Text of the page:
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Novel Traces Vietnamese Refugee Family Adapting To Life In San Diego

Audio

Aired 2/1/11

We'll speak to le thi diem thúy, author of “The Gangster We Are All Looking For,” the KPBS One Book selection for 2011.

lê thị diễm thúy, author of The Gangster We Are All Looking For

Above: lê thị diễm thúy, author of The Gangster We Are All Looking For

Event Information

Reading and book signing: Wednesday, February 2, 6-8 p.m. at the Downtown Central Library branch in the third floor theater. Free parking is available in the Five Star lot at the Southeast corner of 8th and Broadway.

Reading and book signing: Thursday, February 3, 6:30-8 p.m. at Warwick’s Books in La Jolla.

One of the goals of childhood is to find out who we are and where we come from. Sometimes it's easy to do, many families are open books, proud of their generations and history. Others are more mysterious with whispers and secrets for a child to unravel.

Novelist le thi diem thúy tried to answer those childhood questions while her family struggled to cope in a new country and a new culture. thúy grew up in a refugee family from Vietnam here in San Diego in the 70s and 80s. Her experiences form the basis of her novel, “The Gangster We Are All Looking For” which is the KPBS One Book One San Diego selection for this year.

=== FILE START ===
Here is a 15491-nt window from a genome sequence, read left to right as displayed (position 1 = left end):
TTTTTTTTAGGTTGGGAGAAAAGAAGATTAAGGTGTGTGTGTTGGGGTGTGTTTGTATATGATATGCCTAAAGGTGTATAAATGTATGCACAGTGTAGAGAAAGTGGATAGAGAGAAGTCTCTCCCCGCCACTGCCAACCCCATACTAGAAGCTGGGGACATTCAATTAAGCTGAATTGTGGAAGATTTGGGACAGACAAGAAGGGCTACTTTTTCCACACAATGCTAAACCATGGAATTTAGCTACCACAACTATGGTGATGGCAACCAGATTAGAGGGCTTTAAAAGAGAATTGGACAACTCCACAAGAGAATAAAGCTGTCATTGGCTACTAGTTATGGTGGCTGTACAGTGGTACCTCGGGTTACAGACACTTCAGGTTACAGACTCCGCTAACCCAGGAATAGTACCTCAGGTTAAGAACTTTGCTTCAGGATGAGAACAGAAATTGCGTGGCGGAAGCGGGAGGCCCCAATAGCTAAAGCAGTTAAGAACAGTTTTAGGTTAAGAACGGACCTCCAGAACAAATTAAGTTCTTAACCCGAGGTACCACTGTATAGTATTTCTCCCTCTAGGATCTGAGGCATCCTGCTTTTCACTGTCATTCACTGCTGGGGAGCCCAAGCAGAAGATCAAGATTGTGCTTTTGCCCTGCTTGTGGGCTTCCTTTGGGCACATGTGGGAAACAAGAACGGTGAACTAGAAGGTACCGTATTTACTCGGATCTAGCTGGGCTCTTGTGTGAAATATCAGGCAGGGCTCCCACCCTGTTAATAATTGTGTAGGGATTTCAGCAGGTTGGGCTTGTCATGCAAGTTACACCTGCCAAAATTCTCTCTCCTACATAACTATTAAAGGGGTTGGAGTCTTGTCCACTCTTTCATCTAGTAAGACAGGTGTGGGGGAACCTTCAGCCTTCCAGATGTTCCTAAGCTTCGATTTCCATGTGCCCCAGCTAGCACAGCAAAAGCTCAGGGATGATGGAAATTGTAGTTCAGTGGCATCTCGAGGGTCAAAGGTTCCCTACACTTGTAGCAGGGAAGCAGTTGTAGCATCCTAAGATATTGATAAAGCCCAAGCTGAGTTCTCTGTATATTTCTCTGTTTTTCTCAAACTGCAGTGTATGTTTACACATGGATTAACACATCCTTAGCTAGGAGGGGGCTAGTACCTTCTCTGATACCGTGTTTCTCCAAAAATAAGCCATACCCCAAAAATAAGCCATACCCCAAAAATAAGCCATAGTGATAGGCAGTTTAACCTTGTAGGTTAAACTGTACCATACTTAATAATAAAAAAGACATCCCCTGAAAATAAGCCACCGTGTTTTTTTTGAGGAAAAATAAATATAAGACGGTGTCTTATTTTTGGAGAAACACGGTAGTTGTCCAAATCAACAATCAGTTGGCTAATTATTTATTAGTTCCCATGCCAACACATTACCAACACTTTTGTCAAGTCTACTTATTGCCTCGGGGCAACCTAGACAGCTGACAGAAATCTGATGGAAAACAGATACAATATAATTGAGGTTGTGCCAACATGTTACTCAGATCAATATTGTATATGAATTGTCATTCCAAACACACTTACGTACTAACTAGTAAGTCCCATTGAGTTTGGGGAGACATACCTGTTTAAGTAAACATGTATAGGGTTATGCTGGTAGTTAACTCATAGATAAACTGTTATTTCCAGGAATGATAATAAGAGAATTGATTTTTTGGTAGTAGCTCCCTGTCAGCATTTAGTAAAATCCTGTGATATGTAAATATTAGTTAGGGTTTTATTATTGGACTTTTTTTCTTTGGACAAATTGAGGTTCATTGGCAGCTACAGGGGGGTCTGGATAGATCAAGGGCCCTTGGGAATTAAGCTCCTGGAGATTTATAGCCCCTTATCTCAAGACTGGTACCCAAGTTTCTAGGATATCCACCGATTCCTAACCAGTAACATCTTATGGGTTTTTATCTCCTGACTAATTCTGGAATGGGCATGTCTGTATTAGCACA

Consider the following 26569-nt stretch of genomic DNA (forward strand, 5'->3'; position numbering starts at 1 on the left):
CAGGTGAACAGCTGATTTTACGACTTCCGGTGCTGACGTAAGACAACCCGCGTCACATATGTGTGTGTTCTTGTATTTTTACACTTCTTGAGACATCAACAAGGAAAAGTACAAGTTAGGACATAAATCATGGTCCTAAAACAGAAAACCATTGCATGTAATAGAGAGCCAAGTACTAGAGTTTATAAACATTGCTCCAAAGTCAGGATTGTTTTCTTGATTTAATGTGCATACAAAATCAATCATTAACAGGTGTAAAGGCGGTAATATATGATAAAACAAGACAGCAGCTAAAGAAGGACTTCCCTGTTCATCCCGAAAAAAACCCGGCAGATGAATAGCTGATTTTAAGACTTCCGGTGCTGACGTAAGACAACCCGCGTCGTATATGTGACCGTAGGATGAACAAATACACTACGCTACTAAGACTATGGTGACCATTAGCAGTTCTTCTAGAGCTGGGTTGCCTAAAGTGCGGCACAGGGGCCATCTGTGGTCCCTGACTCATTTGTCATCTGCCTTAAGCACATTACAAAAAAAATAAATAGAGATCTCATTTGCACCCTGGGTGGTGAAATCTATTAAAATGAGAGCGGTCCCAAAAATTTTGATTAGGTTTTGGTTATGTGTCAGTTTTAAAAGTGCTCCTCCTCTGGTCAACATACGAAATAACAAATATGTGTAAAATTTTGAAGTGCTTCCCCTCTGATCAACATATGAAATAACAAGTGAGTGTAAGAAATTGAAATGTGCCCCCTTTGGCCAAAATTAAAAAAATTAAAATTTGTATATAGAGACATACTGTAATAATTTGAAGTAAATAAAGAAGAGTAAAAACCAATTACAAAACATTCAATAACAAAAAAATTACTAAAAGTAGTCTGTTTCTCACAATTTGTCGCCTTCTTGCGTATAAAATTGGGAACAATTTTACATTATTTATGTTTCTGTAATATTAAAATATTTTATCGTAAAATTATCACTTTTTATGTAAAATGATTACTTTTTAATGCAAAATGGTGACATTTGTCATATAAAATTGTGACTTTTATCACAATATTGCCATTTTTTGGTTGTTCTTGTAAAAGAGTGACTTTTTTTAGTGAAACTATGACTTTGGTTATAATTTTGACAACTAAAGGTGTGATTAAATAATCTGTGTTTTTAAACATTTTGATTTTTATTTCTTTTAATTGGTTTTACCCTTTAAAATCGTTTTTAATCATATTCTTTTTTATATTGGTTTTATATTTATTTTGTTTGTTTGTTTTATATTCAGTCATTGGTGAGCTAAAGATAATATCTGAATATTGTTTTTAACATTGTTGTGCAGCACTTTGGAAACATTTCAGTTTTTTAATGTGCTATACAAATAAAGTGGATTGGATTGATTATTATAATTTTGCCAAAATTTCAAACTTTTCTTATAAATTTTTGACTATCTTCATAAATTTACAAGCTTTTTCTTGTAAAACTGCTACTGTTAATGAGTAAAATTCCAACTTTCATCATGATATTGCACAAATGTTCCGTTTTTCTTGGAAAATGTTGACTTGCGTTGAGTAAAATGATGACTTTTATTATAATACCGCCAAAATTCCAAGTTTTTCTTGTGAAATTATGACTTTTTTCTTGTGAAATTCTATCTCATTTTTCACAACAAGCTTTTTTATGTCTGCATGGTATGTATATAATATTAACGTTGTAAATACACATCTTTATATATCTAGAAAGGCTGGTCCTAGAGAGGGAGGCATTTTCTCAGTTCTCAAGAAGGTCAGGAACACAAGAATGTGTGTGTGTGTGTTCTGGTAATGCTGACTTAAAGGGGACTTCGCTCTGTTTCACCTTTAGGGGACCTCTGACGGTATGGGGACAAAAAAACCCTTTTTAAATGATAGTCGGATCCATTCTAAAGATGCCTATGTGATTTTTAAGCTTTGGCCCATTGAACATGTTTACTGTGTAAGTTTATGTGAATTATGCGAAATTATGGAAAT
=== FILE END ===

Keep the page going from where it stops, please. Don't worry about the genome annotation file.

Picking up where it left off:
Guest

lê thi diem thúy is the author of "The Gangster We Are All Looking For," -- the KPBS One Book, One San Diego selection for 2011.

Read Transcript

This is a rush transcript created by a contractor for KPBS to improve accessibility for the deaf and hard-of-hearing. Please refer to the media file as the formal record of this interview. Opinions expressed by guests during interviews reflect the guest’s individual views and do not necessarily represent those of KPBS staff, members or its sponsors.

CAVANAUGH: One of the goals of childhood is to find out who weer, and where we come from. Sometimes it's easy to do. Many families are open book, proud of their generations and history. Others are more mysterious with whispers and secrets for a child to unravel. Novelist lê thi diem thúy struggled to answer those questions while her family struggled to cope in a new country and a new culture. Thúy grew up in a refugee family from Vietnam here in San Diego in the '70s and '80s of her experiences form the bases of her novel, the gangster we are all looking for, which is the KPBS one book one San Diego selection for this year. It's a measure to welcome lê thi diem thúy. Welcome to These Days. Thúy, good morning.

THÚY: Good morning.

CAVANAUGH: Now, could you tell me a little bit about how you come to write this book?